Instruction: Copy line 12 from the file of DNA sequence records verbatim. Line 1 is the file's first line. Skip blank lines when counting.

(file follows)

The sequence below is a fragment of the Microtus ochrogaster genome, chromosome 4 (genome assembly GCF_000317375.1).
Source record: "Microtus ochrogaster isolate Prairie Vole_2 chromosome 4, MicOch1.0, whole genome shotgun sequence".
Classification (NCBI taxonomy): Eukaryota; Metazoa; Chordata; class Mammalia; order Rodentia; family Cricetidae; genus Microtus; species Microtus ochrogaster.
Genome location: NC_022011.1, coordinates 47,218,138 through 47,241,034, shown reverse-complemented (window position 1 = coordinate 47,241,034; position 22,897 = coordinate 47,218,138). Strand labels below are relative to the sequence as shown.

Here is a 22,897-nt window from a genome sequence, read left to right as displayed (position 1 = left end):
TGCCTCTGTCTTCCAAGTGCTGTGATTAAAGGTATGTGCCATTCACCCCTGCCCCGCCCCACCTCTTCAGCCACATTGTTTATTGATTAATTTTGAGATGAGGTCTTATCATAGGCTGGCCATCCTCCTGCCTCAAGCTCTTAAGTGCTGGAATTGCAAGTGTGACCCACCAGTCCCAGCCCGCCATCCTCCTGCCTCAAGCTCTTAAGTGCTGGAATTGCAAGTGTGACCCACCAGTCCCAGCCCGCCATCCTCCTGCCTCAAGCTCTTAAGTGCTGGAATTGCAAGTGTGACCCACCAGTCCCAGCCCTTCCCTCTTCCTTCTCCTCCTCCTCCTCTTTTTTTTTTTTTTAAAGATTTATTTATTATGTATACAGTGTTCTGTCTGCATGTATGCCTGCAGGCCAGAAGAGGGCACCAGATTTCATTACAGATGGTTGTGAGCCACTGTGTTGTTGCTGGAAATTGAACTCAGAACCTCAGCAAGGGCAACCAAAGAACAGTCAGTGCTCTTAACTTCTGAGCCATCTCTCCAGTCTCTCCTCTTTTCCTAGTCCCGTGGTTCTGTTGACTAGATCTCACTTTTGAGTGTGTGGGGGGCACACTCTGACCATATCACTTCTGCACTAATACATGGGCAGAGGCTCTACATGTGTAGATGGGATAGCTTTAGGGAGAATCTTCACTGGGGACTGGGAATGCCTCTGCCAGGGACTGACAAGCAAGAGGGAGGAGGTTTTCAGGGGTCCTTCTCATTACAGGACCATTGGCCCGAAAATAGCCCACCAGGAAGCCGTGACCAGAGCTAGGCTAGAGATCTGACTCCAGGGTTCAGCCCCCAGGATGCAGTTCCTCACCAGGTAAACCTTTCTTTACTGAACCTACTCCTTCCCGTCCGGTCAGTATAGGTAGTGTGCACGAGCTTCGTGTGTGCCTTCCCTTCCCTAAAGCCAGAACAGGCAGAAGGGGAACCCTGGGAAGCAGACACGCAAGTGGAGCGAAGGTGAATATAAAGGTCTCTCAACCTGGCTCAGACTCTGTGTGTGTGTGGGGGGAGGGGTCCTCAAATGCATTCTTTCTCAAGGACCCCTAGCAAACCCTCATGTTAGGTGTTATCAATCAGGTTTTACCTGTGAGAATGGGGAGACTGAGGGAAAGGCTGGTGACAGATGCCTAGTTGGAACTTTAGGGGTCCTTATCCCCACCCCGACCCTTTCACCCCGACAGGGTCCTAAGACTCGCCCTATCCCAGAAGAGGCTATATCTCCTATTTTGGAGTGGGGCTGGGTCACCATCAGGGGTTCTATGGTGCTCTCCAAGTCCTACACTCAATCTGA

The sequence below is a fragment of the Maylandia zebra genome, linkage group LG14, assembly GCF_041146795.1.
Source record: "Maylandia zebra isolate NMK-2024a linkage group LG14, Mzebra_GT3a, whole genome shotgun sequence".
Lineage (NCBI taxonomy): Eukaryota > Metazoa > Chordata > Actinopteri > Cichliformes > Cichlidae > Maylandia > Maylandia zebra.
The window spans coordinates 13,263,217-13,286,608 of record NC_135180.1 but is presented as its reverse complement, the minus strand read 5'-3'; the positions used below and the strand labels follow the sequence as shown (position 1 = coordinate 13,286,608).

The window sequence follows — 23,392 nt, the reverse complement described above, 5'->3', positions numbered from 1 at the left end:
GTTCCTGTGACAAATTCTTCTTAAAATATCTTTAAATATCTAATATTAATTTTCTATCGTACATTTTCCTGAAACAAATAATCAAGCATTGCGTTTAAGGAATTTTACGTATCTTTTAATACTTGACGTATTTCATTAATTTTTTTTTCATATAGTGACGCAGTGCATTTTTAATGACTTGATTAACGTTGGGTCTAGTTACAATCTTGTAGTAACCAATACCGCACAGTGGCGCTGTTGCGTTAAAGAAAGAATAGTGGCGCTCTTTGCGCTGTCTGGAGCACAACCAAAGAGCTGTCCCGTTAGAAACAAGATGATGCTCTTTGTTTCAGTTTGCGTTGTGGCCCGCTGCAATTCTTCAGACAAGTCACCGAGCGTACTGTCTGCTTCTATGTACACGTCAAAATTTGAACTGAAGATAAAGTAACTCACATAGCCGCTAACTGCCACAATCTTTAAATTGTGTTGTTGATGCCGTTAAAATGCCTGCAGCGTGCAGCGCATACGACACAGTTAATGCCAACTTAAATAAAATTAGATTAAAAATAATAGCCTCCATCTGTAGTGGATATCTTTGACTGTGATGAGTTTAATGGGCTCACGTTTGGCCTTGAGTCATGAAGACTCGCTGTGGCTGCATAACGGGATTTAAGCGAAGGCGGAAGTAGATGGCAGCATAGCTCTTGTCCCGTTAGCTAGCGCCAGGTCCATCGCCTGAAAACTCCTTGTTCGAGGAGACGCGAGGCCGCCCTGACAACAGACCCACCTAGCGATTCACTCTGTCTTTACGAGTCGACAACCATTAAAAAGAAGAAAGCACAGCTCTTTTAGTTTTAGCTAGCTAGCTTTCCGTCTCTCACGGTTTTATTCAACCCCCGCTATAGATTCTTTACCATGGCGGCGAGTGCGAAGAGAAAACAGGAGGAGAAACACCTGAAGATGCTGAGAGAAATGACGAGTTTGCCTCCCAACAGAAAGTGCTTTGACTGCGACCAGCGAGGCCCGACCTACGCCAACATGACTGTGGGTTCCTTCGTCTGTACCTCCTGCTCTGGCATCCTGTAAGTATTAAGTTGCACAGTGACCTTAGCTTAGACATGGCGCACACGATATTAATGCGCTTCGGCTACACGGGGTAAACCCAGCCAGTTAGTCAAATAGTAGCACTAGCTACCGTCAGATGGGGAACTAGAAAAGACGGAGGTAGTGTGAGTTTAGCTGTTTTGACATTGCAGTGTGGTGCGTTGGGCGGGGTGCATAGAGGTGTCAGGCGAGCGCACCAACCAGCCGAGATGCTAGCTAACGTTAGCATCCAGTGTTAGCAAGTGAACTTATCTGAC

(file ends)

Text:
GTTCCTGTGACAAATTCTTCTTAAAATATCTTTAAATATCTAATATTAATTTTCTATCGTACATTTTCCTGAAACAAATAATCAAGCATTGCGTTTAAGGAATTTTACGTATCTTTTAATACTTGACGTATTTCATTAATTTTTTTTTCATATAGTGACGCAGTGCATTTTTAATGACTTGATTAACGTTGGGTCTAGTTACAATCTTGTAGTAACCAATACCGCACAGTGGCGCTGTTGCGTTAAAGAAAGAATAGTGGCGCTCTTTGCGCTGTCTGGAGCACAACCAAAGAGCTGTCCCGTTAGAAACAAGATGATGCTCTTTGTTTCAGTTTGCGTTGTGGCCCGCTGCAATTCTTCAGACAAGTCACCGAGCGTACTGTCTGCTTCTATGTACACGTCAAAATTTGAACTGAAGATAAAGTAACTCACATAGCCGCTAACTGCCACAATCTTTAAATTGTGTTGTTGATGCCGTTAAAATGCCTGCAGCGTGCAGCGCATACGACACAGTTAATGCCAACTTAAATAAAATTAGATTAAAAATAATAGCCTCCATCTGTAGTGGATATCTTTGACTGTGATGAGTTTAATGGGCTCACGTTTGGCCTTGAGTCATGAAGACTCGCTGTGGCTGCATAACGGGATTTAAGCGAAGGCGGAAGTAGATGGCAGCATAGCTCTTGTCCCGTTAGCTAGCGCCAGGTCCATCGCCTGAAAACTCCTTGTTCGAGGAGACGCGAGGCCGCCCTGACAACAGACCCACCTAGCGATTCACTCTGTCTTTACGAGTCGACAACCATTAAAAAGAAGAAAGCACAGCTCTTTTAGTTTTAGCTAGCTAGCTTTCCGTCTCTCACGGTTTTATTCAACCCCCGCTATAGATTCTTTACCATGGCGGCGAGTGCGAAGAGAAAACAGGAGGAGAAACACCTGAAGATGCTGAGAGAAATGACGAGTTTGCCTCCCAACAGAAAGTGCTTTGACTGCGACCAGCGAGGCCCGACCTACGCCAACATGACTGTGGGTTCCTTCGTCTGTACCTCCTGCTCTGGCATCCTGTAAGTATTAAGTTGCACAGTGACCTTAGCTTAGACATGGCGCACACGATATTAATGCGCTTCGGCTACACGGGGTAAACCCAGCCAGTTAGTCAAATAGTAGCACTAGCTACCGTCAGATGGGGAACTAGAAAAGACGGAGGTAGTGTGAGTTTAGCTGTTTTGACATTGCAGTGTGGTGCGTTGGGCGGGGTGCATAGAGGTGTCAGGCGAGCGCACCAACCAGCCGAGATGCTAGCTAACGTTAGCATCCAGTGTTAGCAAGTGAACTTATCTGAC